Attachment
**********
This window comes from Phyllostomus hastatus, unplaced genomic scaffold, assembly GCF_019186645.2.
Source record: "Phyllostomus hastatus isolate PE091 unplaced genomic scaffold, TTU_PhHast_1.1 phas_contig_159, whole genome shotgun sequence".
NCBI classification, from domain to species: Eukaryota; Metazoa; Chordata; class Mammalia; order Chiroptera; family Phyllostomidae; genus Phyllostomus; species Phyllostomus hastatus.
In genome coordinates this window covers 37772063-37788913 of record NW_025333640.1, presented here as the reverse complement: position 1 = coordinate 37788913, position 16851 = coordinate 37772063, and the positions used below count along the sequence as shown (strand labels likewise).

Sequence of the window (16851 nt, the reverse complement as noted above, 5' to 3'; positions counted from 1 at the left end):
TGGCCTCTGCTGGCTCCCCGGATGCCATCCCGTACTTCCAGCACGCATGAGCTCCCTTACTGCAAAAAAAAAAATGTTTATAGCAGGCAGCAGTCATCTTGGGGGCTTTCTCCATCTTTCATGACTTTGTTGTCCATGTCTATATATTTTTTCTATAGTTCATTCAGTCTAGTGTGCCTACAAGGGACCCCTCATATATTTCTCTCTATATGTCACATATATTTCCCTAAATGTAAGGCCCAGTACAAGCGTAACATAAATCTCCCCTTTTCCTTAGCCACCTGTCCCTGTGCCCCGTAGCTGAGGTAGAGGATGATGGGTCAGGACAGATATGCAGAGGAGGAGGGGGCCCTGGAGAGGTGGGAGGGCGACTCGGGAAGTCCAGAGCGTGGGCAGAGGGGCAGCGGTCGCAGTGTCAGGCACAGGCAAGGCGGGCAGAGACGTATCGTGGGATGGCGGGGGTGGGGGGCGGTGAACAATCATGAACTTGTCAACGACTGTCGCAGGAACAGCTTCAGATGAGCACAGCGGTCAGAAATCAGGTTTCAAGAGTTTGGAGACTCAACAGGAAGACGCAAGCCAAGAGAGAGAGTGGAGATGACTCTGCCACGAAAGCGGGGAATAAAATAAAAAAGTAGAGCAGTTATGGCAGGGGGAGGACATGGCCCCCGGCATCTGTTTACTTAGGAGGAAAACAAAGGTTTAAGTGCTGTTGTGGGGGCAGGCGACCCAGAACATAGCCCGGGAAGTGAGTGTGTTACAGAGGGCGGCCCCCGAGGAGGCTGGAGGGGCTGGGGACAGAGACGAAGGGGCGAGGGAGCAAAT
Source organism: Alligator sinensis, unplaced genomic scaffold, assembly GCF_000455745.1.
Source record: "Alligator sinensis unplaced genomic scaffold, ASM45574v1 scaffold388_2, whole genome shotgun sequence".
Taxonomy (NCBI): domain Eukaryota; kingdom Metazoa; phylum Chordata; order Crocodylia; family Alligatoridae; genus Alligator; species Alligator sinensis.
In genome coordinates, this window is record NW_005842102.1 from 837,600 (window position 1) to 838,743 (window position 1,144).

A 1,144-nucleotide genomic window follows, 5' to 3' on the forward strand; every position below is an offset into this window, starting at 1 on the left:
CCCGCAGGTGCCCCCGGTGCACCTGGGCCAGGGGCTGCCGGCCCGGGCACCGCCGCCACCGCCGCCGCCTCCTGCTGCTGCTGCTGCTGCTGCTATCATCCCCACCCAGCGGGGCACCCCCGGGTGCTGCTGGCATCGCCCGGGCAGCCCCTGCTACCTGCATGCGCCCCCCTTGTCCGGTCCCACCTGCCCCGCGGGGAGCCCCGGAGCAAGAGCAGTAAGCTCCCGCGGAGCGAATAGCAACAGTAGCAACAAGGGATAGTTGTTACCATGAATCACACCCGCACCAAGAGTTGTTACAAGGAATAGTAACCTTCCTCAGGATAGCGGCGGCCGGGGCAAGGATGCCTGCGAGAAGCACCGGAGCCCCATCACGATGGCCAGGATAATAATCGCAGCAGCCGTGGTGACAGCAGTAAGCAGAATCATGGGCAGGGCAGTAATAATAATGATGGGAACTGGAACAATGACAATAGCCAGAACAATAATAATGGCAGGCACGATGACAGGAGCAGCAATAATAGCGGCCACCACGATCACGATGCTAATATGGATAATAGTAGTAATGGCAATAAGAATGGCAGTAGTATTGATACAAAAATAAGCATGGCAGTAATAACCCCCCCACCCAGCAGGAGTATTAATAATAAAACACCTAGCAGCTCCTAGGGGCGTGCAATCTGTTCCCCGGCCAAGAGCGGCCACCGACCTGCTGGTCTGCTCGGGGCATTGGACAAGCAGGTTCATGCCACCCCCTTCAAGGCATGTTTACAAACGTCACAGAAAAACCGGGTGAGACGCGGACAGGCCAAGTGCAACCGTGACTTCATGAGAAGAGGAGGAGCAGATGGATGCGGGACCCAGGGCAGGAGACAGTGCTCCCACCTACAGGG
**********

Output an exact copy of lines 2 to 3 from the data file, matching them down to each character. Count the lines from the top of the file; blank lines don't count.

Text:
Source record: "Phyllostomus hastatus isolate PE091 unplaced genomic scaffold, TTU_PhHast_1.1 phas_contig_159, whole genome shotgun sequence".
NCBI classification, from domain to species: Eukaryota; Metazoa; Chordata; class Mammalia; order Chiroptera; family Phyllostomidae; genus Phyllostomus; species Phyllostomus hastatus.